Client Alert | July 27, 2009

UK Walker Review: Tougher Than the Rest

On 16 July 2009, Sir David Walker, Senior Adviser at Morgan Stanley International, who has been commissioned by the UK Secretary of State for Business, Enterprise and Regulatory Reform and HM Treasury to undertake an independent review of corporate governance of the UK banking industry, published his consultation document -- A Review of Corporate Governance in UK Banks and Other Financial Industries.

Client Alert | July 23, 2009

The Private Fund Investment Advisers Registration Act of 2009

Yesterday, the Obama administration (the "Administration") delivered to Congress draft legislation, the Private Fund Investment Advisers Registration Act of 2009.  Under the proposed legislation, managers of most hedge funds, private equity funds and venture capital funds  in the U.S. would be required to register with the Securities and Exchange Commission (the "SEC") under the Investment Advisers Act of 1940 (the "Advisers Act").  The existing exemption for investment advisers with fewer than 15 clients would be eliminated, and specific information reporting would be required for advisers to any "private fund."  A limited exemption will continue to apply to certain "foreign private adviser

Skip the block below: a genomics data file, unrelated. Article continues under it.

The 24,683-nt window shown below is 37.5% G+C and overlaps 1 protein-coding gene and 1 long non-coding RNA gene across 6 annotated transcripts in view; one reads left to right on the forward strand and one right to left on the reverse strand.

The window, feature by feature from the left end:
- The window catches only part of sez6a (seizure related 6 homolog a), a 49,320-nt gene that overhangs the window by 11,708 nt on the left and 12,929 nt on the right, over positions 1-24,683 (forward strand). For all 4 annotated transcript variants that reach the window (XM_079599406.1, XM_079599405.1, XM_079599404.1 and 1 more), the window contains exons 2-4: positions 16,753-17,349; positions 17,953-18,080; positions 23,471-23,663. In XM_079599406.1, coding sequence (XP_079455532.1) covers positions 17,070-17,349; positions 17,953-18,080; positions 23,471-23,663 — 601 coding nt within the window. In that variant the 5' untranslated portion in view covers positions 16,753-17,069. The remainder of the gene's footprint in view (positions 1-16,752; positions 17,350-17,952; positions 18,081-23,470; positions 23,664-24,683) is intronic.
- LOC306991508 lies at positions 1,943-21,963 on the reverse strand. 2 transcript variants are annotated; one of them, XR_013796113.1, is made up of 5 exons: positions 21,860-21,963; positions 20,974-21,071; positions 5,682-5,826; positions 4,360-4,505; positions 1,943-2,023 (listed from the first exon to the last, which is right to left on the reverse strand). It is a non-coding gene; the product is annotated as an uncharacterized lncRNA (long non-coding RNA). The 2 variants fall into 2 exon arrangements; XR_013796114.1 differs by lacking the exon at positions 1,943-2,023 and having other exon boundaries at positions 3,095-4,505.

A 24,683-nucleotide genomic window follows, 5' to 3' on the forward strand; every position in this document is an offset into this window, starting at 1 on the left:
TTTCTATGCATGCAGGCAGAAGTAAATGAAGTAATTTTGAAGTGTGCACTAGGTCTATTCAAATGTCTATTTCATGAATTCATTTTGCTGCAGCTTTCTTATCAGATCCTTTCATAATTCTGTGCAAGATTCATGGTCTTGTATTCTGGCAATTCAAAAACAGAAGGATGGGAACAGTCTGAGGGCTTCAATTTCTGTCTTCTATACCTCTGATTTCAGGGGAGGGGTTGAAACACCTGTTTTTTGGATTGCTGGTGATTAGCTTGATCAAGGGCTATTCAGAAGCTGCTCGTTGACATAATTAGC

Client Alert | July 16, 2009

Financial Regulatory Reform: Anticipating the Compliance Challenges for Broker-Dealers

On July 10, 2009, the Obama Administration delivered to Congress draft legislation to implement its regulatory reform agenda with respect to financial markets regulation.  The draft "Investor Protection Act of 2009" largely tracks the Administration's June 17, 2009 framework for Financial Regulatory Reform.Although we are only now seeing the Administration's rough framework for regulatory reform, we can, and should, begin to anticipate the implications of the proposed changes to financial markets regulation with respect to compliance challenges, customer exposure, risk management, and operational burdens.In her article, Financial regulatory reform: anticipating the compliance challenges for broker-dealers, for Complinet (July 15, 2009), Susan Grafton of Gibson Dunn discusses

Client Alert | July 15, 2009

The UK’s Financial Services Authority Proposes a Minimum £100,000 Penalty for Individuals Who Commit Market Abuse